Beth Gustin left her full-time job for private practice | PoP 686

Share this content
A photo of Beth Gustin is captured. Beth Gustin is featured on Practice of the Practice, a therapist podcast.

Do you want to transition to working mostly in private practice? Are you desiring accountability to help you stick to your goals? How do you maintain your work-life balance?

In this podcast episode, Joe Sanok speaks with Beth Gustin who left her full-time job for private practice.

Podcast Sponsor: Noble

A an image of Noble Health is captured. Noble Health is the podcast sponsor to Practice of the Practice, a therapist podcast.

Our friends over at Noble have some exciting news to share. Their goal is to help mental health professionals serve more people in less time, support a worthy cause, and earn passive income, and they are on a mission to add 50,000 mental health professionals to their platform over the next few months – and if you join Noble right now, you’ll be able to continue using your Noble account for FREE – FOREVER!

Learn more and join for FREE at noble.health/Joe

Meet Beth Gustin

A photo of Beth Gustin is captured. She is a licensed professional counselor and EMDR certified therapist. Beth is featured on the practice of the practice, a therapist podcast.

Beth is a Licensed Professional Counselor and EMDR Certified Therapist. She has been working in the mental health field for 15 years. Beth works from a strength-based perspective, helping clients to find their unique set of strategies to change the aspects of their life they wish to address.

Beth utilizes a variety of modalities to meet her client’s needs including Cognitive-Behavioral Therapy, Solution-Focused Therapy, and Eye Movement Desensitization and Reprocessing (EMDR).

Visit Beth’s practice website, Transitioning Through Change. Connect with her on Facebook and LinkedIn.

Email her at: beth@transitioningthroughchange.com

In This Podcast

  • Key aspects to move from full-time to part-time
  • Guiding principles Beth used from Next Level Practice
  • Maintaining work-life balance
  • Beth’s advice to private practitioners

Key aspects to move from full-time to part-time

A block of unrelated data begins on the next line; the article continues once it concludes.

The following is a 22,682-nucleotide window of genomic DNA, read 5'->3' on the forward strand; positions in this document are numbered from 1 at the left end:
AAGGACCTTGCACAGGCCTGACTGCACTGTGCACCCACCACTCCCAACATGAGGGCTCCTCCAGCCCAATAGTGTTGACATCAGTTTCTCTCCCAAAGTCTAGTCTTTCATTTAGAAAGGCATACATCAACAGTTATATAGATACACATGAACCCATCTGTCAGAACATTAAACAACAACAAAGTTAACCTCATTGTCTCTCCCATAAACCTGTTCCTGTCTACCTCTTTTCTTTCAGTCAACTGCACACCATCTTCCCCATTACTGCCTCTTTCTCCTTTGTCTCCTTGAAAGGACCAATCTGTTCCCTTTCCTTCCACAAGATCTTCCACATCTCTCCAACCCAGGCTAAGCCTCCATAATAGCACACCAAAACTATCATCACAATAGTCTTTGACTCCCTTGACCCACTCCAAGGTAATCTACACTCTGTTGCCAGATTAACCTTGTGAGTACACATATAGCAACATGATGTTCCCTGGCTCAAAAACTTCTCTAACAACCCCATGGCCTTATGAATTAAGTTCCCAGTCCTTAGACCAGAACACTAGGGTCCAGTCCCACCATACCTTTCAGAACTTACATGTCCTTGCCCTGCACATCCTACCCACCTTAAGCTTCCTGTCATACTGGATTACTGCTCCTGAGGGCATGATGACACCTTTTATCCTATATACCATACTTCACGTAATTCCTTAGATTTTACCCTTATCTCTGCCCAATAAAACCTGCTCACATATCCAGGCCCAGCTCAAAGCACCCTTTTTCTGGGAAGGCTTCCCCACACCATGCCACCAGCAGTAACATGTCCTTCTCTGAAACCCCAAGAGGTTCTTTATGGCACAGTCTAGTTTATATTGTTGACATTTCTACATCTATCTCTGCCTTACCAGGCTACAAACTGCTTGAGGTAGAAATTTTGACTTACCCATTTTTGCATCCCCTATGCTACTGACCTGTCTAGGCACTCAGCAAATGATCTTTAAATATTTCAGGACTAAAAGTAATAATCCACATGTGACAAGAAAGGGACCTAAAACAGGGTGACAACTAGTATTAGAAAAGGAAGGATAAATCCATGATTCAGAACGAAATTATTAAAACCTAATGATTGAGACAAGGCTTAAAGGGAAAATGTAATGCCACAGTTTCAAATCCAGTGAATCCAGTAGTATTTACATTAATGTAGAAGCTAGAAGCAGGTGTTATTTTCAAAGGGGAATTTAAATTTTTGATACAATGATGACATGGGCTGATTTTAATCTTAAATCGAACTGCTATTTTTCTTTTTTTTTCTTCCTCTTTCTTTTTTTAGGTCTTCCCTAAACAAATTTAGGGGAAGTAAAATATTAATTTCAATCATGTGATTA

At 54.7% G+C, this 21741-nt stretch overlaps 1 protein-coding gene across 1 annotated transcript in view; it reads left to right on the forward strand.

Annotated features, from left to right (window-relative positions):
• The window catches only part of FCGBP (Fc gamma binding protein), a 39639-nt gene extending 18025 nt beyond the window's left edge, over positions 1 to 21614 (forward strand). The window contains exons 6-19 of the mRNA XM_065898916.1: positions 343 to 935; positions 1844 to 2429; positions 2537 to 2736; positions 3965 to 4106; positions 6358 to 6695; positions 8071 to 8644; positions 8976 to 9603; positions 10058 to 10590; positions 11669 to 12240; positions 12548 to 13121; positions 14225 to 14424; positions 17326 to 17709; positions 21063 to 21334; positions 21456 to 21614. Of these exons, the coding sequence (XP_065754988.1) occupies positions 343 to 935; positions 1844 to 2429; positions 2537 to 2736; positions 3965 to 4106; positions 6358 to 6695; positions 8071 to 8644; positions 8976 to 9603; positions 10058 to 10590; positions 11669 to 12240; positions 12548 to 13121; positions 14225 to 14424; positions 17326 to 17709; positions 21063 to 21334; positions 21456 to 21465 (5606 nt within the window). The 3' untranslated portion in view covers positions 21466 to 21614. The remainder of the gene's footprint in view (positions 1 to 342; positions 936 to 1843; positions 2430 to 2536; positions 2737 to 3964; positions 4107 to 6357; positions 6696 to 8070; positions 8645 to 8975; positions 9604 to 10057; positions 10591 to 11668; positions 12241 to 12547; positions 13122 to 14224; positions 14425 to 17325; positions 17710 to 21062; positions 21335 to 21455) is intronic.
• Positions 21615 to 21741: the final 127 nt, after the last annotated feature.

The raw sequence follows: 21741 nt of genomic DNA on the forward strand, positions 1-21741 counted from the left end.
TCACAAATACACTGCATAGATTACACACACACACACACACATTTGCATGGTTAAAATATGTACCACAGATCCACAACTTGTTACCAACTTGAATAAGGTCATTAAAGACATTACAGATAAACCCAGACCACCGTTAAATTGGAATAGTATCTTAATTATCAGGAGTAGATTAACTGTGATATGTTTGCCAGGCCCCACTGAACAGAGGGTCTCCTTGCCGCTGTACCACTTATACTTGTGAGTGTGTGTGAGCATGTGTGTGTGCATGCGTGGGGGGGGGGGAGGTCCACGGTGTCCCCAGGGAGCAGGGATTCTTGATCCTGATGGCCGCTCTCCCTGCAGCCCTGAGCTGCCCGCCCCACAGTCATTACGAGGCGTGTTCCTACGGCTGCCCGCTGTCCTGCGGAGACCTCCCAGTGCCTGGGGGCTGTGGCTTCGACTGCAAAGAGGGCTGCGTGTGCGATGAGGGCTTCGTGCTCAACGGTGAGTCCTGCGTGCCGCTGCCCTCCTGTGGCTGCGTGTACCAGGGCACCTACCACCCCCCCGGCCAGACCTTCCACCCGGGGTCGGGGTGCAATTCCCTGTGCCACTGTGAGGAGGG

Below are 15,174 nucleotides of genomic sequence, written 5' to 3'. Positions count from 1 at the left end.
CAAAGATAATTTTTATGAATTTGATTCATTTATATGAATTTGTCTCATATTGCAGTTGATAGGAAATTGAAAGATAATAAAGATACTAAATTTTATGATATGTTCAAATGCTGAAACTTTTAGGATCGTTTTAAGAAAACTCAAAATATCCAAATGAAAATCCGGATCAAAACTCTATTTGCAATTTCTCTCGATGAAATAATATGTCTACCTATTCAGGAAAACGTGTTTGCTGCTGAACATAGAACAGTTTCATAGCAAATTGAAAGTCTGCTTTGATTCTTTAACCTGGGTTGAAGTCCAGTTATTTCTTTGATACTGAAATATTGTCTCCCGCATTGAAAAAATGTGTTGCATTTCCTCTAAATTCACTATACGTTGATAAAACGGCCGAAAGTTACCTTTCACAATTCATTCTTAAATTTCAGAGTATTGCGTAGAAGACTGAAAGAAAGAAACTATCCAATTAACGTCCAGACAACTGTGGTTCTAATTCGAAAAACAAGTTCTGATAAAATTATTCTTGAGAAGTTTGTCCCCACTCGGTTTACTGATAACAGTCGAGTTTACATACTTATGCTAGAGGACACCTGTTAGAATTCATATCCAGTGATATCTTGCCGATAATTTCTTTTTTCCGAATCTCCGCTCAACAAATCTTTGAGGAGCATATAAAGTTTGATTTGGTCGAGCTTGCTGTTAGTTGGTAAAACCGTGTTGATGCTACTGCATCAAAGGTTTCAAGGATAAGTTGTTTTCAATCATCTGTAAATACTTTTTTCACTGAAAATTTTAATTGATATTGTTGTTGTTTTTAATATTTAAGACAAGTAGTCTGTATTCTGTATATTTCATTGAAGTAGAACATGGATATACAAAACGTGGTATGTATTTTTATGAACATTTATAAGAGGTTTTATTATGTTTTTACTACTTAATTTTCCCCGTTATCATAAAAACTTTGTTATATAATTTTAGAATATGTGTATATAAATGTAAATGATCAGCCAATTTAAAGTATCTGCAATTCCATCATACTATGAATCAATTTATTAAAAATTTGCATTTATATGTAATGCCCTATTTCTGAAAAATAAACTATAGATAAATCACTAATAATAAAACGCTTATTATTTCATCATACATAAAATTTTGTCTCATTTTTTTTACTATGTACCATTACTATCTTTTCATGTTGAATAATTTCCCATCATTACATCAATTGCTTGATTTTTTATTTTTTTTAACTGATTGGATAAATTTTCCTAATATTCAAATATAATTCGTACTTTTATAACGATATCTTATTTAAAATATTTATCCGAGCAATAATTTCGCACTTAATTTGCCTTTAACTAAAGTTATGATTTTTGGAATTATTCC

[Have] clients that [you] can see once a week to once every other week. I was working lots of hours … but building up that clientele so that I could maintain them once I went part-time. (Beth Gustin)

Beth was wanting to move from working full-time in community mental health to part-time to start her practice.

To do this, she worked hard to build a solid foundation of clients that she could see sporadically to make the transition easier.

She also kept track of her long-term and big-picture goals to help keep her focused.

Guiding principles Beth used from Next Level Practice

  • Encouragement: the Next Level Practice leaders are hands-on and clinician-focused so that the needs of the clinicians are centered.
  • Accountability: clinicians work in small groups in Next Level Practice. There they can learn together, from one another, and help encourage each other to take the necessary steps forward to grow their practices together.

The small groups and accountability partners [are] helpful … I sometimes struggle to meet the small goals that help me reach the big picture of where I would like to be, so having that consistent accountability [was valuable]. (Beth Gustin)

  • Education and resources: Next Level Practice provides clinicians with lots of information about marketing and how to put their name out into the market which helps them to launch their practice.

Maintaining work-life balance

Make use of scheduling. Schedule your downtime, schedule your appointments, schedule your brainstorming, and schedule your work hours.

Having those boundaries as to when is work [time] and when is not work are so important. (Joe Sanok)

Help yourself out by creating structure around your work habits so that they do not infiltrate your life in an unhealthy way.

Beth’s advice to private practitioners

Maintain your authenticity. Follow what you truly want to do. How can you take the steps to make that happen?

Books mentioned in this episode:

Useful Links mentioned in this episode:

Podcast Sponsors:

  • Blueprint helps clinicians enhance client outcomes through the power and promise of digital measurement-based care. Learn more and request your demo at: bph.link/joe
  • Noble. Serve more people in less time, support a worthy cause, and earn passive income. Learn more and join for FREE at noble.health/Joe

Check out these additional resources:

Meet Joe Sanok

A photo of Joe Sanok is displayed. Joe, private practice consultant, offers helpful advice for group practice owners to grow their private practice. His therapist podcast, Practice of the Practice, offers this advice.

Joe Sanok helps counselors to create thriving practices that are the envy of other counselors. He has helped counselors to grow their businesses by 50-500% and is proud of all the private practice owners that are growing their income, influence, and impact on the world. Click here to explore consulting with Joe.

Thanks For Listening!

Feel free to leave a comment below or share this podcast on social media by clicking on one of the social media links below! Alternatively, leave a review on iTunes and subscribe!

Podcast Transcription

[JOE SANOK]